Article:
Court of Appeal Decision

The Court of Appeal upheld the finding against Mishcon clarifying that, even though Mishcon acted honestly, in exercising its discretion under Section 61, the Court is entitled to compare the effect of the breach of trust on both parties. Mishcon was far better placed to cover the liability as it had professional indemnity insurance of at least £3 million pounds. However, the Court overturned the findings in relation to MMS and held that a vendor’s solicitor does warrant that they act on behalf of the genuine owner of the property. It also confirmed that, in relation to the Code for Completion by Post, the vendor’s solicitor only has authority to release the purchase monies to the true owner. Releasing funds to a fraudster will amount to a breach of trust. By virtue of the same Code, the vendor’s solicitors undertake to the purchaser’s solicitors that they will only release purchase monies to the true owner of the property. They will be in breach of this undertaking if they release them to any other party.

The upshot of the decision results in a far more balanced spread of risk between vendor and purchaser solicitors in fraudulent property transactions. With solicitors under increasingly onerous obligations in terms of client due diligence and money laundering, it seemed wholly unsatisfactory that a firm which had evidently failed in this regard, had escaped liability for the losses suffered as a result.

It is now clear that, if (contrary to best practice) they were not doing so previously, solicitors acting for vendors must be far more diligent about the checks they undertake to satisfy themselves as to the identity of their client and be able to demonstrate the steps undertaken. This is crucial in the fight against property fraud. Such checks need to be undertaken in the context of a continuing awareness of the other ‘red flag’ alerts of a possible fraudulent transaction. No doubt, solicitors acting for purchasers will be looking to place as much liability on to the vendor’s solicitors as possible and will seek specific assurances that reasonable steps have been taken to verify a vendor’s identity but no doubt this will give rise to dispute as not all circumstances will be straightforward. What are ‘reasonable’ checks? Given the likelihood of each party seeking to pass liability to the other, the Law Society will probably need to review conveyancing practice.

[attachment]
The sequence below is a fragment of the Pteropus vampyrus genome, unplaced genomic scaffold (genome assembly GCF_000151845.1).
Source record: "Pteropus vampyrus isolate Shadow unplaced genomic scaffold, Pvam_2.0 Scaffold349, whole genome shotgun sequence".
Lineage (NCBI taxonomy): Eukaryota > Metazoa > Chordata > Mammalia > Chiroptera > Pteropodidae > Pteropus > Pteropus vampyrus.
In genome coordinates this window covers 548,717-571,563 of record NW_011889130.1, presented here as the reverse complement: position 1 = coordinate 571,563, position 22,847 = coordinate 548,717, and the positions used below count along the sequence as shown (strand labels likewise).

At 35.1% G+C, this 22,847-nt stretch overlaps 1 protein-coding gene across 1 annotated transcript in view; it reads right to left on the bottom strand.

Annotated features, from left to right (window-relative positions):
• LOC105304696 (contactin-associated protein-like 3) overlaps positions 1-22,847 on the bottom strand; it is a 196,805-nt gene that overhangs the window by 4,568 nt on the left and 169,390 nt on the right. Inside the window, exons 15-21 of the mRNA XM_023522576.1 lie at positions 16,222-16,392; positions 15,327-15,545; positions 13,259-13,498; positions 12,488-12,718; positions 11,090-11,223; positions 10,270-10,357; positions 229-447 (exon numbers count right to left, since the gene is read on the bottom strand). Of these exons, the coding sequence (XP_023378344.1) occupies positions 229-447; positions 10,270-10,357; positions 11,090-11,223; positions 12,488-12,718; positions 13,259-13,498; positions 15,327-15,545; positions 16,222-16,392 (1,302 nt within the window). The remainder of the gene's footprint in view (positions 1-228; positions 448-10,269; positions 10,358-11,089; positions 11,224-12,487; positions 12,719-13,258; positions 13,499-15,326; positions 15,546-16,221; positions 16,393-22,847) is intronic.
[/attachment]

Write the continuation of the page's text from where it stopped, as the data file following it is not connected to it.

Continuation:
For clients, it may well be that conveyancing charges will increase to cover the cost of ensuring adequate checks are undertaken and firms will be looking at their terms of business to try and mitigate potential liability. Everyone has a part to play in fighting fraud. Solicitors should be routinely warning purchasers of the dangers of property fraud; properties of all values are at risk. Property owners are well advised to sign up to the Land Registry’s free Property Alert service which will monitor up to 10 properties free of charge. Property owners are notified whenever a search or an application is lodged against a protected property. If it relates to a purported sale or a mortgage that the owner is not aware of, the Land Registry should be contacted immediately to halt the registration and protect the property owner’s interest.

There is likely to be a great deal of commentary regarding this judgment as the full impact of it is considered by professionals and their regulatory bodies.